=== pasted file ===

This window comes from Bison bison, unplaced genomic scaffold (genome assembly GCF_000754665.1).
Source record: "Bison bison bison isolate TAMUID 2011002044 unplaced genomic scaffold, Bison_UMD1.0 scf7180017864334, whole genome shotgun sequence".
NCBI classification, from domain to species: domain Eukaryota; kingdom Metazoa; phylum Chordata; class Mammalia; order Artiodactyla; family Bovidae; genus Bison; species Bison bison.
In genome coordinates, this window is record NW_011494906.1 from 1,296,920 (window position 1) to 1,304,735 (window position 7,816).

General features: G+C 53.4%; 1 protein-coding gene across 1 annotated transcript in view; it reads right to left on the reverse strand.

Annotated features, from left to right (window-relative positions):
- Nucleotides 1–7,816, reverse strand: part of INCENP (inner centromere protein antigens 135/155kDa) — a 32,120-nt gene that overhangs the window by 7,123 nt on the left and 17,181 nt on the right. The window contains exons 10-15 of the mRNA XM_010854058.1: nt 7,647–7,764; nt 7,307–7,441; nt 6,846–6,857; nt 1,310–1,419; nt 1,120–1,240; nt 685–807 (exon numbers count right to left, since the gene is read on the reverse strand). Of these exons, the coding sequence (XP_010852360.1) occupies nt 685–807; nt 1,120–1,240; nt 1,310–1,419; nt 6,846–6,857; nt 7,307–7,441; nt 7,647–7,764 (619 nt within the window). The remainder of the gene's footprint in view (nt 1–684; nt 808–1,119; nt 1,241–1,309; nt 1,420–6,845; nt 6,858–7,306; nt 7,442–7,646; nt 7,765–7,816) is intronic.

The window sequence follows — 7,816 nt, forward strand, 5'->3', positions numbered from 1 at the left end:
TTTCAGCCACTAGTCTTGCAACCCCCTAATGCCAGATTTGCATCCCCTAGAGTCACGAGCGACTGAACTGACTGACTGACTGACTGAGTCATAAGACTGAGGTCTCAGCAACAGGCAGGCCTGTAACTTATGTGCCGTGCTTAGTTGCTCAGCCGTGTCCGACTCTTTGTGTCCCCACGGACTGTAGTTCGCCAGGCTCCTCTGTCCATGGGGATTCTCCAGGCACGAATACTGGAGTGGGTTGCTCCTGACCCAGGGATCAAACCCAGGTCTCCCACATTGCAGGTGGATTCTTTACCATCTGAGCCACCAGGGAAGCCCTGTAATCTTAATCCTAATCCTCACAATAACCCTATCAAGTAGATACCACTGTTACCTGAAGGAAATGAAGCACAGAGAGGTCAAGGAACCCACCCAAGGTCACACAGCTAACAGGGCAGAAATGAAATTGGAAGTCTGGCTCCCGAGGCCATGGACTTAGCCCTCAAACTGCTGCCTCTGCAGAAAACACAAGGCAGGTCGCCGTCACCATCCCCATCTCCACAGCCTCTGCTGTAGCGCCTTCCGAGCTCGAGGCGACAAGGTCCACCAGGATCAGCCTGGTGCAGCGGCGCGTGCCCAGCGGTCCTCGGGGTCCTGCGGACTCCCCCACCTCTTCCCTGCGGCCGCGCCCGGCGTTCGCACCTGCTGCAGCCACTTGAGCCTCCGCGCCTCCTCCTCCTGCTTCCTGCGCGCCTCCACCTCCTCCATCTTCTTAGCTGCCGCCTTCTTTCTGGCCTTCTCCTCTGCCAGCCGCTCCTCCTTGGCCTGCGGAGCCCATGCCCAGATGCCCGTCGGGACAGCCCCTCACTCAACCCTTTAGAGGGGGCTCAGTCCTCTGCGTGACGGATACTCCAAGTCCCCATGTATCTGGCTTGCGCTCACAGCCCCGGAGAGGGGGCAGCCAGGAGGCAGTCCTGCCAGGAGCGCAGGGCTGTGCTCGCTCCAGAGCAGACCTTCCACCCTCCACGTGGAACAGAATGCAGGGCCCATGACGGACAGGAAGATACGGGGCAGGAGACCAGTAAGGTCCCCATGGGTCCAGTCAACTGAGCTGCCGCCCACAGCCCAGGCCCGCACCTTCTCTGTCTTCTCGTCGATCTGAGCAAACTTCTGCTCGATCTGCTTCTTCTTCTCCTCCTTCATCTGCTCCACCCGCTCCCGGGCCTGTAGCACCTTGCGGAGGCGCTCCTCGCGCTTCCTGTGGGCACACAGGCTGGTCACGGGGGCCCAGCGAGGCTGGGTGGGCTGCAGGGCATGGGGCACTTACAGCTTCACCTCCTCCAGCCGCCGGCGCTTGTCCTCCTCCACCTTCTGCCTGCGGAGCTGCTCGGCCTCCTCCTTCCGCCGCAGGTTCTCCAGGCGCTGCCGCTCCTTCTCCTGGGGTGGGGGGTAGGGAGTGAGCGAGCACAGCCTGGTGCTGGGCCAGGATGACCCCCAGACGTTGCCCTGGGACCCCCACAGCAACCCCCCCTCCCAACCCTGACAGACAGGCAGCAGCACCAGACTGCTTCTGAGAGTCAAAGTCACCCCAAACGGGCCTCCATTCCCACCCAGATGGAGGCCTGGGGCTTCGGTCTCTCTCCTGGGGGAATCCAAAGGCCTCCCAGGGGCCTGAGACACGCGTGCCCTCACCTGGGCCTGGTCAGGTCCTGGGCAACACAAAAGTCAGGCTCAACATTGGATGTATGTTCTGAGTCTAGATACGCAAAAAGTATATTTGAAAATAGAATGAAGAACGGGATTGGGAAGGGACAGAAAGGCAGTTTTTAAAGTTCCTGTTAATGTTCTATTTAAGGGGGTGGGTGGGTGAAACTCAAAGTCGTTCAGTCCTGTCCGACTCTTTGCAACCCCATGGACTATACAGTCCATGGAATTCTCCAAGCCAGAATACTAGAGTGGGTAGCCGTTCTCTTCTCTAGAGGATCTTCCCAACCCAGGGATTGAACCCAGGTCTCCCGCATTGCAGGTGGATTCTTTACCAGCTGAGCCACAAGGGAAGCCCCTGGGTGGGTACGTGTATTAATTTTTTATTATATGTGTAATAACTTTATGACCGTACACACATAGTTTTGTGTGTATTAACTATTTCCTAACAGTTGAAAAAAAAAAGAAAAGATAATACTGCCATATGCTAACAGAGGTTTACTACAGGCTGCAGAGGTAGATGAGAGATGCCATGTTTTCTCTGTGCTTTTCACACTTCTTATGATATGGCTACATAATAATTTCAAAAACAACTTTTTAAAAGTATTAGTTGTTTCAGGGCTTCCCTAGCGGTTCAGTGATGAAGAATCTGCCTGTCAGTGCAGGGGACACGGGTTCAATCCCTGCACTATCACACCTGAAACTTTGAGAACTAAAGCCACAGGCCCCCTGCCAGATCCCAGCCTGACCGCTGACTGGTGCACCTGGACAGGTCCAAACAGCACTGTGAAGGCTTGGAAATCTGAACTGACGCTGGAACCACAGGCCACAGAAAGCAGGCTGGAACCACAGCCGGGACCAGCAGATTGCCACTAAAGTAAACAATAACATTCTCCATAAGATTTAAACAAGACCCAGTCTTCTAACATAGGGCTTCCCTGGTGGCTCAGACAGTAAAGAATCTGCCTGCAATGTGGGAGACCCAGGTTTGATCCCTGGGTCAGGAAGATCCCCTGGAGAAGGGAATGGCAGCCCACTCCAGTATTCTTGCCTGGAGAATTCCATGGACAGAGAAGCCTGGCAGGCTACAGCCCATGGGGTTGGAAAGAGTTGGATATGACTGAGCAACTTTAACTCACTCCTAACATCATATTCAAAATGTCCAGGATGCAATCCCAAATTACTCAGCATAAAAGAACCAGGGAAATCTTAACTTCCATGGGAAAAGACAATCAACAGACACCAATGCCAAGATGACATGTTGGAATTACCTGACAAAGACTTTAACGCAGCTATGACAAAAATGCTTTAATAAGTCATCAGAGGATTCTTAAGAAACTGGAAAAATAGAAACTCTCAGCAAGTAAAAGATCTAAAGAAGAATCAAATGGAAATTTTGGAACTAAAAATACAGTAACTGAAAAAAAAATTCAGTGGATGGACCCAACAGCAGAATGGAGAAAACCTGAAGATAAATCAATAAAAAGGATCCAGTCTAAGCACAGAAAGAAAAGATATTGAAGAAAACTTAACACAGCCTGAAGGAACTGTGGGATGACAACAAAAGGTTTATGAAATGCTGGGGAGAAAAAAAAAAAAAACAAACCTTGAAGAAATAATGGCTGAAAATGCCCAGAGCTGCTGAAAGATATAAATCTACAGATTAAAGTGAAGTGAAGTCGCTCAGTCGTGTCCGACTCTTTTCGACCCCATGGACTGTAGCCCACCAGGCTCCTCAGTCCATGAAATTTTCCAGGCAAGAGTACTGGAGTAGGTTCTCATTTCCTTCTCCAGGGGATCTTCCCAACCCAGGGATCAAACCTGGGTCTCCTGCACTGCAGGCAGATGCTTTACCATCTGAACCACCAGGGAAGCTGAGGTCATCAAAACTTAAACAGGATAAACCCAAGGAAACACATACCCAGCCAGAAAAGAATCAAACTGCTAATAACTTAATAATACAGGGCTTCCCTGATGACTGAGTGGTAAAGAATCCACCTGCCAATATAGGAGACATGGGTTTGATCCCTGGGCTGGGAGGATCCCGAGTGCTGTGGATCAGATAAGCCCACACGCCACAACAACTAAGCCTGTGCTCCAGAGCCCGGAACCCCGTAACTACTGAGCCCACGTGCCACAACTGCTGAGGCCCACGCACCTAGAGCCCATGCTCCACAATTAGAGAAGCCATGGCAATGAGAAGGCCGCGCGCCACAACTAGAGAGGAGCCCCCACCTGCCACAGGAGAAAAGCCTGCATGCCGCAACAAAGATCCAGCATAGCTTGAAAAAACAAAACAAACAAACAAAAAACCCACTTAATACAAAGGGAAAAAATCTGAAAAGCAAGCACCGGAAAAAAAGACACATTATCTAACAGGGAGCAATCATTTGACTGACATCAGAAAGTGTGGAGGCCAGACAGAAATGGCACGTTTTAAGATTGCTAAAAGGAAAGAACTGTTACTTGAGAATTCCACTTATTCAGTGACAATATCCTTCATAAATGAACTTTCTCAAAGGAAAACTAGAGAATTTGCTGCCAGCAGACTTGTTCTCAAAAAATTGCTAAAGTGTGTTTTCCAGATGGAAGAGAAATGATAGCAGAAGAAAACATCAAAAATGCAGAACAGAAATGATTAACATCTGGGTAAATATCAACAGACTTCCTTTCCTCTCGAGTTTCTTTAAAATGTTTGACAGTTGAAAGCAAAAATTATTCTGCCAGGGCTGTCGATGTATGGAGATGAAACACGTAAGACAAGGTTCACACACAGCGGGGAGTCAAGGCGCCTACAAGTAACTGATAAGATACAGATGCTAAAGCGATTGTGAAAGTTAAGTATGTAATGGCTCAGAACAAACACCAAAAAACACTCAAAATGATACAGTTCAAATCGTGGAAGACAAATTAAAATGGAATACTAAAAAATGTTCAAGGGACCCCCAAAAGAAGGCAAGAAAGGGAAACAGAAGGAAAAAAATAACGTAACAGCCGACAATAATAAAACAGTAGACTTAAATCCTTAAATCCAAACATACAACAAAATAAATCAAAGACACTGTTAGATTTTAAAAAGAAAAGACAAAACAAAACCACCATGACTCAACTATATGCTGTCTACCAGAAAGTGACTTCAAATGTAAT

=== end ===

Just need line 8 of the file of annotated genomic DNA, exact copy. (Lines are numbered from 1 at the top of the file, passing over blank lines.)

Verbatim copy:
The window sequence follows — 7,816 nt, forward strand, 5'->3', positions numbered from 1 at the left end: